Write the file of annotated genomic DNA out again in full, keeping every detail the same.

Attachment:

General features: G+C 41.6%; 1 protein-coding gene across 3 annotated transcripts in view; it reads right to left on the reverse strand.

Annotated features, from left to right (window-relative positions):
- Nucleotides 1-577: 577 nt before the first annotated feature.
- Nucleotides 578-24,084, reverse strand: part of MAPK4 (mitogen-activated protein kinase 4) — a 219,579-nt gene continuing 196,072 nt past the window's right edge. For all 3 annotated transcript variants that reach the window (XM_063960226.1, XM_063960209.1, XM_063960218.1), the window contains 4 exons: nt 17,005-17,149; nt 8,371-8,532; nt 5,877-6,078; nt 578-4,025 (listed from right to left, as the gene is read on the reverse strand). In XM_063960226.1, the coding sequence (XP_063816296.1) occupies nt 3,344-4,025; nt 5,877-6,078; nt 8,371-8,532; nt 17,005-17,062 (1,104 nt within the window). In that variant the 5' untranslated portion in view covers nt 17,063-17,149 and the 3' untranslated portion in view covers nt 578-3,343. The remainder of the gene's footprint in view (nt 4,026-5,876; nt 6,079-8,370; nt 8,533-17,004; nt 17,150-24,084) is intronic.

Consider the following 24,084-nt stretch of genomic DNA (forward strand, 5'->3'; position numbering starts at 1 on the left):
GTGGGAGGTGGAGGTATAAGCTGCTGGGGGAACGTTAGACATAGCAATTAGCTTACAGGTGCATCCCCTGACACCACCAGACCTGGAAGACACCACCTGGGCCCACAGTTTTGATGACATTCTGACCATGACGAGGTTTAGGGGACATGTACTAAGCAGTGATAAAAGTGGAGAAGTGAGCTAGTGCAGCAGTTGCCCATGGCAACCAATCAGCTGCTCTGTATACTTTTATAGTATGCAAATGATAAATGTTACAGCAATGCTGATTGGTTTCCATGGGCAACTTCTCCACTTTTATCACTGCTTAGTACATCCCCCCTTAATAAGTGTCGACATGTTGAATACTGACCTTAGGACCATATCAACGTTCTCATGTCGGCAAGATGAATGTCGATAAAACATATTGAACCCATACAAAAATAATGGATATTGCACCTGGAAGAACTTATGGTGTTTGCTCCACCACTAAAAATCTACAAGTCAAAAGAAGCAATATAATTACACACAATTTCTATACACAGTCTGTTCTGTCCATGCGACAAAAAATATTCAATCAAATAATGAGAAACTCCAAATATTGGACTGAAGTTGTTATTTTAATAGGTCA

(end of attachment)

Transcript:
General features: G+C 41.6%; 1 protein-coding gene across 3 annotated transcripts in view; it reads right to left on the reverse strand.

Annotated features, from left to right (window-relative positions):
- Nucleotides 1-577: 577 nt before the first annotated feature.
- Nucleotides 578-24,084, reverse strand: part of MAPK4 (mitogen-activated protein kinase 4) — a 219,579-nt gene continuing 196,072 nt past the window's right edge. For all 3 annotated transcript variants that reach the window (XM_063960226.1, XM_063960209.1, XM_063960218.1), the window contains 4 exons: nt 17,005-17,149; nt 8,371-8,532; nt 5,877-6,078; nt 578-4,025 (listed from right to left, as the gene is read on the reverse strand). In XM_063960226.1, the coding sequence (XP_063816296.1) occupies nt 3,344-4,025; nt 5,877-6,078; nt 8,371-8,532; nt 17,005-17,062 (1,104 nt within the window). In that variant the 5' untranslated portion in view covers nt 17,063-17,149 and the 3' untranslated portion in view covers nt 578-3,343. The remainder of the gene's footprint in view (nt 4,026-5,876; nt 6,079-8,370; nt 8,533-17,004; nt 17,150-24,084) is intronic.

Consider the following 24,084-nt stretch of genomic DNA (forward strand, 5'->3'; position numbering starts at 1 on the left):
GTGGGAGGTGGAGGTATAAGCTGCTGGGGGAACGTTAGACATAGCAATTAGCTTACAGGTGCATCCCCTGACACCACCAGACCTGGAAGACACCACCTGGGCCCACAGTTTTGATGACATTCTGACCATGACGAGGTTTAGGGGACATGTACTAAGCAGTGATAAAAGTGGAGAAGTGAGCTAGTGCAGCAGTTGCCCATGGCAACCAATCAGCTGCTCTGTATACTTTTATAGTATGCAAATGATAAATGTTACAGCAATGCTGATTGGTTTCCATGGGCAACTTCTCCACTTTTATCACTGCTTAGTACATCCCCCCTTAATAAGTGTCGACATGTTGAATACTGACCTTAGGACCATATCAACGTTCTCATGTCGGCAAGATGAATGTCGATAAAACATATTGAACCCATACAAAAATAATGGATATTGCACCTGGAAGAACTTATGGTGTTTGCTCCACCACTAAAAATCTACAAGTCAAAAGAAGCAATATAATTACACACAATTTCTATACACAGTCTGTTCTGTCCATGCGACAAAAAATATTCAATCAAATAATGAGAAACTCCAAATATTGGACTGAAGTTGTTATTTTAATAGGTCA